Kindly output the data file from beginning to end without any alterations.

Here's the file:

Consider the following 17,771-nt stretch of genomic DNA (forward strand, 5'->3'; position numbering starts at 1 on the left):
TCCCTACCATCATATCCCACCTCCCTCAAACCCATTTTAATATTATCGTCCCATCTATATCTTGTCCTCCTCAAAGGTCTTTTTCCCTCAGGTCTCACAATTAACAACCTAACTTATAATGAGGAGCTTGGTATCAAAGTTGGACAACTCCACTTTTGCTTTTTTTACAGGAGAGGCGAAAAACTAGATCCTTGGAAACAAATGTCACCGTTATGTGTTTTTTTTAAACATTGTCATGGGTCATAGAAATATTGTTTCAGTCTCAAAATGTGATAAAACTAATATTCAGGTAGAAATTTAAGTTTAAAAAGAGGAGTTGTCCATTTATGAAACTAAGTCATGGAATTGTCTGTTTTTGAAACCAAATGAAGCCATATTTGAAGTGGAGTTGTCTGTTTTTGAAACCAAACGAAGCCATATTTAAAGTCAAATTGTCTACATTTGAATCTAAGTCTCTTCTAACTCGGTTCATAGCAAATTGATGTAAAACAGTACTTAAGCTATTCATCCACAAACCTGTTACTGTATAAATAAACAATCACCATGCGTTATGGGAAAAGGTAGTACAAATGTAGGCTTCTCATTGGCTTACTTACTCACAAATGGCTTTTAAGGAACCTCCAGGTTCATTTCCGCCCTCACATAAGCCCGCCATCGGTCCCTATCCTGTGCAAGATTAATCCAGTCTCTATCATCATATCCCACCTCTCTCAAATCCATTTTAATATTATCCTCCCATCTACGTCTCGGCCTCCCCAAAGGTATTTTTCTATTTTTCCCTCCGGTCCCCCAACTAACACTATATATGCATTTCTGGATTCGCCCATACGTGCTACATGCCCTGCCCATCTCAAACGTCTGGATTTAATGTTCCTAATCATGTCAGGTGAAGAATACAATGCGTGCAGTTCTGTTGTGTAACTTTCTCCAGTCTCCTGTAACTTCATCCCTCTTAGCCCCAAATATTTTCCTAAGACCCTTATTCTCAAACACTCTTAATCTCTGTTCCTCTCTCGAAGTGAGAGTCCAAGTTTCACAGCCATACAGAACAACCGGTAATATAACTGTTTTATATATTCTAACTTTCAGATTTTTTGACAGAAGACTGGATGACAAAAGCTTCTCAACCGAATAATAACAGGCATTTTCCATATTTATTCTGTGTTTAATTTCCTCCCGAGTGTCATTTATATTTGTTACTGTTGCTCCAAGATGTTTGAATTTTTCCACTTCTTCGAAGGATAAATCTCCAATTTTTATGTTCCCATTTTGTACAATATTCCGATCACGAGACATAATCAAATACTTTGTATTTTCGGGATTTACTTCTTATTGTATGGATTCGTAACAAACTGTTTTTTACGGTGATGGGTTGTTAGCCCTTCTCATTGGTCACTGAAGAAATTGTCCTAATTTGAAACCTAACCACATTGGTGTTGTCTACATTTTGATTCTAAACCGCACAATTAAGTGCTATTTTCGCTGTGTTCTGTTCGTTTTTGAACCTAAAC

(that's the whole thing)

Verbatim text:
Consider the following 17,771-nt stretch of genomic DNA (forward strand, 5'->3'; position numbering starts at 1 on the left):
TCCCTACCATCATATCCCACCTCCCTCAAACCCATTTTAATATTATCGTCCCATCTATATCTTGTCCTCCTCAAAGGTCTTTTTCCCTCAGGTCTCACAATTAACAACCTAACTTATAATGAGGAGCTTGGTATCAAAGTTGGACAACTCCACTTTTGCTTTTTTTACAGGAGAGGCGAAAAACTAGATCCTTGGAAACAAATGTCACCGTTATGTGTTTTTTTTAAACATTGTCATGGGTCATAGAAATATTGTTTCAGTCTCAAAATGTGATAAAACTAATATTCAGGTAGAAATTTAAGTTTAAAAAGAGGAGTTGTCCATTTATGAAACTAAGTCATGGAATTGTCTGTTTTTGAAACCAAATGAAGCCATATTTGAAGTGGAGTTGTCTGTTTTTGAAACCAAACGAAGCCATATTTAAAGTCAAATTGTCTACATTTGAATCTAAGTCTCTTCTAACTCGGTTCATAGCAAATTGATGTAAAACAGTACTTAAGCTATTCATCCACAAACCTGTTACTGTATAAATAAACAATCACCATGCGTTATGGGAAAAGGTAGTACAAATGTAGGCTTCTCATTGGCTTACTTACTCACAAATGGCTTTTAAGGAACCTCCAGGTTCATTTCCGCCCTCACATAAGCCCGCCATCGGTCCCTATCCTGTGCAAGATTAATCCAGTCTCTATCATCATATCCCACCTCTCTCAAATCCATTTTAATATTATCCTCCCATCTACGTCTCGGCCTCCCCAAAGGTATTTTTCTATTTTTCCCTCCGGTCCCCCAACTAACACTATATATGCATTTCTGGATTCGCCCATACGTGCTACATGCCCTGCCCATCTCAAACGTCTGGATTTAATGTTCCTAATCATGTCAGGTGAAGAATACAATGCGTGCAGTTCTGTTGTGTAACTTTCTCCAGTCTCCTGTAACTTCATCCCTCTTAGCCCCAAATATTTTCCTAAGACCCTTATTCTCAAACACTCTTAATCTCTGTTCCTCTCTCGAAGTGAGAGTCCAAGTTTCACAGCCATACAGAACAACCGGTAATATAACTGTTTTATATATTCTAACTTTCAGATTTTTTGACAGAAGACTGGATGACAAAAGCTTCTCAACCGAATAATAACAGGCATTTTCCATATTTATTCTGTGTTTAATTTCCTCCCGAGTGTCATTTATATTTGTTACTGTTGCTCCAAGATGTTTGAATTTTTCCACTTCTTCGAAGGATAAATCTCCAATTTTTATGTTCCCATTTTGTACAATATTCCGATCACGAGACATAATCAAATACTTTGTATTTTCGGGATTTACTTCTTATTGTATGGATTCGTAACAAACTGTTTTTTACGGTGATGGGTTGTTAGCCCTTCTCATTGGTCACTGAAGAAATTGTCCTAATTTGAAACCTAACCACATTGGTGTTGTCTACATTTTGATTCTAAACCGCACAATTAAGTGCTATTTTCGCTGTGTTCTGTTCGTTTTTGAACCTAAAC